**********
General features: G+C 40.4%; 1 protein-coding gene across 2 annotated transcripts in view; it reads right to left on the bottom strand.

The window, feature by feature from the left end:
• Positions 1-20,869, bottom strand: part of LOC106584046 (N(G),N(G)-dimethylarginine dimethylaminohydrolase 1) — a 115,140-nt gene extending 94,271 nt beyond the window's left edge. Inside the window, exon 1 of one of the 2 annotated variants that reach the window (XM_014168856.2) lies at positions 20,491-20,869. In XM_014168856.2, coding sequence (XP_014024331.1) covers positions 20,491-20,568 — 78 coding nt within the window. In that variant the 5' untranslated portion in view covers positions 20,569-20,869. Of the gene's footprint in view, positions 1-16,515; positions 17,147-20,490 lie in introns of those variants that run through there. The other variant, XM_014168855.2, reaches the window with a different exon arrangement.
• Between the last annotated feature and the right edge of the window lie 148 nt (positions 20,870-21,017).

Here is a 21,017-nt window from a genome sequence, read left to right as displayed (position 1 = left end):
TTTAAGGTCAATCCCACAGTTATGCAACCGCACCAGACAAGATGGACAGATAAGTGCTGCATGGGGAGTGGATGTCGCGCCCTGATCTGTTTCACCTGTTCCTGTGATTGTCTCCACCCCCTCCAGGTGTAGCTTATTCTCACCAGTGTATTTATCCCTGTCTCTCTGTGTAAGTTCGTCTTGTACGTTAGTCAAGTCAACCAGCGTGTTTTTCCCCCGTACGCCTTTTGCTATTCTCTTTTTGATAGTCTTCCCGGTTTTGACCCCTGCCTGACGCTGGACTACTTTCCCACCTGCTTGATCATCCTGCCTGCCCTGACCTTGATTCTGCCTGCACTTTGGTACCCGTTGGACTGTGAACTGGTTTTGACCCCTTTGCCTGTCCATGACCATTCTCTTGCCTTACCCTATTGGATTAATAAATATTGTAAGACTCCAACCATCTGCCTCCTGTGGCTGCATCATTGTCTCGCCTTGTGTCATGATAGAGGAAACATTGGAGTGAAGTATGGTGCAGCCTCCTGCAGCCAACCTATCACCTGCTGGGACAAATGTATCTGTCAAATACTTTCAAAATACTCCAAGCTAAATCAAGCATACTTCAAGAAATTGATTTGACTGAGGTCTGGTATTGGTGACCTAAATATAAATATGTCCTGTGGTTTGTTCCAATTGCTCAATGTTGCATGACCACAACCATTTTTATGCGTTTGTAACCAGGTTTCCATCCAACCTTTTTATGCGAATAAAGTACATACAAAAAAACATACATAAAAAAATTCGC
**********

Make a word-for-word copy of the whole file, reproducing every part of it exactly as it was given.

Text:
General features: G+C 40.4%; 1 protein-coding gene across 2 annotated transcripts in view; it reads right to left on the bottom strand.

The window, feature by feature from the left end:
• Positions 1-20,869, bottom strand: part of LOC106584046 (N(G),N(G)-dimethylarginine dimethylaminohydrolase 1) — a 115,140-nt gene extending 94,271 nt beyond the window's left edge. Inside the window, exon 1 of one of the 2 annotated variants that reach the window (XM_014168856.2) lies at positions 20,491-20,869. In XM_014168856.2, coding sequence (XP_014024331.1) covers positions 20,491-20,568 — 78 coding nt within the window. In that variant the 5' untranslated portion in view covers positions 20,569-20,869. Of the gene's footprint in view, positions 1-16,515; positions 17,147-20,490 lie in introns of those variants that run through there. The other variant, XM_014168855.2, reaches the window with a different exon arrangement.
• Between the last annotated feature and the right edge of the window lie 148 nt (positions 20,870-21,017).

Here is a 21,017-nt window from a genome sequence, read left to right as displayed (position 1 = left end):
TTTAAGGTCAATCCCACAGTTATGCAACCGCACCAGACAAGATGGACAGATAAGTGCTGCATGGGGAGTGGATGTCGCGCCCTGATCTGTTTCACCTGTTCCTGTGATTGTCTCCACCCCCTCCAGGTGTAGCTTATTCTCACCAGTGTATTTATCCCTGTCTCTCTGTGTAAGTTCGTCTTGTACGTTAGTCAAGTCAACCAGCGTGTTTTTCCCCCGTACGCCTTTTGCTATTCTCTTTTTGATAGTCTTCCCGGTTTTGACCCCTGCCTGACGCTGGACTACTTTCCCACCTGCTTGATCATCCTGCCTGCCCTGACCTTGATTCTGCCTGCACTTTGGTACCCGTTGGACTGTGAACTGGTTTTGACCCCTTTGCCTGTCCATGACCATTCTCTTGCCTTACCCTATTGGATTAATAAATATTGTAAGACTCCAACCATCTGCCTCCTGTGGCTGCATCATTGTCTCGCCTTGTGTCATGATAGAGGAAACATTGGAGTGAAGTATGGTGCAGCCTCCTGCAGCCAACCTATCACCTGCTGGGACAAATGTATCTGTCAAATACTTTCAAAATACTCCAAGCTAAATCAAGCATACTTCAAGAAATTGATTTGACTGAGGTCTGGTATTGGTGACCTAAATATAAATATGTCCTGTGGTTTGTTCCAATTGCTCAATGTTGCATGACCACAACCATTTTTATGCGTTTGTAACCAGGTTTCCATCCAACCTTTTTATGCGAATAAAGTACATACAAAAAAACATACATAAAAAAATTCGC